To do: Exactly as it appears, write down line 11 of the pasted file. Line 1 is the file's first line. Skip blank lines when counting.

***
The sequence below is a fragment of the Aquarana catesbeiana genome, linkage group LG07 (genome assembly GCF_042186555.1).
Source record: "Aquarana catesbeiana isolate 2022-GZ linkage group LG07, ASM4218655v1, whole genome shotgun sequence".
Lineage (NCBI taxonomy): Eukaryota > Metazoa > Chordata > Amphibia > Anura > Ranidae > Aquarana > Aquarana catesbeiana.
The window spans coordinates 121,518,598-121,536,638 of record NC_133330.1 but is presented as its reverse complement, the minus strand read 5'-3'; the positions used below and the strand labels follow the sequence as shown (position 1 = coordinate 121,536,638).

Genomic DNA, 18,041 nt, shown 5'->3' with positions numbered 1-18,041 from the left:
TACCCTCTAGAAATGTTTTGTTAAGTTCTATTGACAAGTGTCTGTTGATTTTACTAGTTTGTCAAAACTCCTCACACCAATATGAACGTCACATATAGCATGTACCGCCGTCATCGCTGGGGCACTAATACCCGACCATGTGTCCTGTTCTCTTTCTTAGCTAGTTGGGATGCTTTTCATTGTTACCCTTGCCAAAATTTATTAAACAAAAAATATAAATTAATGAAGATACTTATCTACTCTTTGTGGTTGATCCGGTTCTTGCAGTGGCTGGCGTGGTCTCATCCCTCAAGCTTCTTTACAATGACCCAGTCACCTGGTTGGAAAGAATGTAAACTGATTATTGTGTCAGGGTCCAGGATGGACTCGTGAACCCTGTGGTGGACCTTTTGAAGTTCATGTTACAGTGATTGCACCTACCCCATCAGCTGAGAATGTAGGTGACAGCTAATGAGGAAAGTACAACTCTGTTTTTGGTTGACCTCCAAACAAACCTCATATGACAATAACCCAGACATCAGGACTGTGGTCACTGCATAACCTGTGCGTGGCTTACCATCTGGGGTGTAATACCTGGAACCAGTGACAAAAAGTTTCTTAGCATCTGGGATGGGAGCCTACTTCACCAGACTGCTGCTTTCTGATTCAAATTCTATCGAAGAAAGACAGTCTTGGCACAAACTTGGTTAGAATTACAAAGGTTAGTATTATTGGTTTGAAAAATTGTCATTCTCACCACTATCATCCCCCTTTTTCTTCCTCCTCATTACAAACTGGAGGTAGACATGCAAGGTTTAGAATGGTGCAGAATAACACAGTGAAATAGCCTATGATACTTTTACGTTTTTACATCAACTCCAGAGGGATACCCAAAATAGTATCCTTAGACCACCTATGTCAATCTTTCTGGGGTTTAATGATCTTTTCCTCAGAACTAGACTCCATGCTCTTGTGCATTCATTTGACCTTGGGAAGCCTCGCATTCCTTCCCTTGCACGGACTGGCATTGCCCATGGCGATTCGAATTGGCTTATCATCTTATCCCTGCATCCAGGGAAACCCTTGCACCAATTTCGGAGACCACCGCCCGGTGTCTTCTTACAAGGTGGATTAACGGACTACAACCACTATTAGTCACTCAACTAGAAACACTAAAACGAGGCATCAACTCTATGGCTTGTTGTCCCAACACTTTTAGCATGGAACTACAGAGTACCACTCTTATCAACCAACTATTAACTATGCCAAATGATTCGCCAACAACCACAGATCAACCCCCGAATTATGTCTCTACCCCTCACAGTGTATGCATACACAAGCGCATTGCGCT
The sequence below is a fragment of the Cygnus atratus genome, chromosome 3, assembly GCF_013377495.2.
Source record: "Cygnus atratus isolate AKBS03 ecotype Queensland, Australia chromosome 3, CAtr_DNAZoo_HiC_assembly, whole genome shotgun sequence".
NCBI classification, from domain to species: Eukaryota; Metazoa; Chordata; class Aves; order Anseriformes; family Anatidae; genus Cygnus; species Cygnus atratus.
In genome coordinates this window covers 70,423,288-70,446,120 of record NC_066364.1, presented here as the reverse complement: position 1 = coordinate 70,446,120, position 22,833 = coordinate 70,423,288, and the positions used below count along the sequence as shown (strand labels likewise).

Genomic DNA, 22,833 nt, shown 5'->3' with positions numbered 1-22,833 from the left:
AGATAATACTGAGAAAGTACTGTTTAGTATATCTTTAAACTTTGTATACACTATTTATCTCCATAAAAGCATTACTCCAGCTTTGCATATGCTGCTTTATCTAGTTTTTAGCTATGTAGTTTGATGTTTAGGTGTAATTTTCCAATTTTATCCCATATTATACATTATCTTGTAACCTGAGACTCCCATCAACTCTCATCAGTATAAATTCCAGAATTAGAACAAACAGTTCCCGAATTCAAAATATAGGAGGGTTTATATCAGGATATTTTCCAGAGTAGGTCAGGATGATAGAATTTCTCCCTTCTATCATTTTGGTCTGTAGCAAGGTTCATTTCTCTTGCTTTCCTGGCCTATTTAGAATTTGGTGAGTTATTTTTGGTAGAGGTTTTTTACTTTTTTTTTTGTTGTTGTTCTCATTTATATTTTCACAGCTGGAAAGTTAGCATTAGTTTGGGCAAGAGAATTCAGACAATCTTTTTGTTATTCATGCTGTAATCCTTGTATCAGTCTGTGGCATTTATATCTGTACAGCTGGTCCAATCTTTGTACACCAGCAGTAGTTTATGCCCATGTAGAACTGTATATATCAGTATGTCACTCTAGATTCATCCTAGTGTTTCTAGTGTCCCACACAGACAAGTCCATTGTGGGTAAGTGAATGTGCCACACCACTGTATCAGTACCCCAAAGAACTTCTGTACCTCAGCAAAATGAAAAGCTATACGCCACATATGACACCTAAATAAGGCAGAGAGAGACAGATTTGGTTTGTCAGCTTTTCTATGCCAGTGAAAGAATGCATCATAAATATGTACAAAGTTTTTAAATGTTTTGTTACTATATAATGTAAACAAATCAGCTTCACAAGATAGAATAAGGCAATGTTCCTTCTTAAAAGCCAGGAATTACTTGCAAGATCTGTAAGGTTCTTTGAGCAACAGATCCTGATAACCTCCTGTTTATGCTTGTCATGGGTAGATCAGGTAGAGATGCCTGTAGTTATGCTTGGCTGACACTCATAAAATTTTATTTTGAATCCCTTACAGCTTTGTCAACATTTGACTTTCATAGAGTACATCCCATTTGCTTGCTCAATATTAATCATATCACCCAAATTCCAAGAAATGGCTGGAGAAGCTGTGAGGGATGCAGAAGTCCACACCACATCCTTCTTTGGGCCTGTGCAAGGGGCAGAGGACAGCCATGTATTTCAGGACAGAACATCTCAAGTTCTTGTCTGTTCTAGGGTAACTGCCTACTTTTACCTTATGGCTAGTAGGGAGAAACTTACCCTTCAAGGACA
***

Genomic DNA, 22,833 nt, shown 5'->3' with positions numbered 1-22,833 from the left: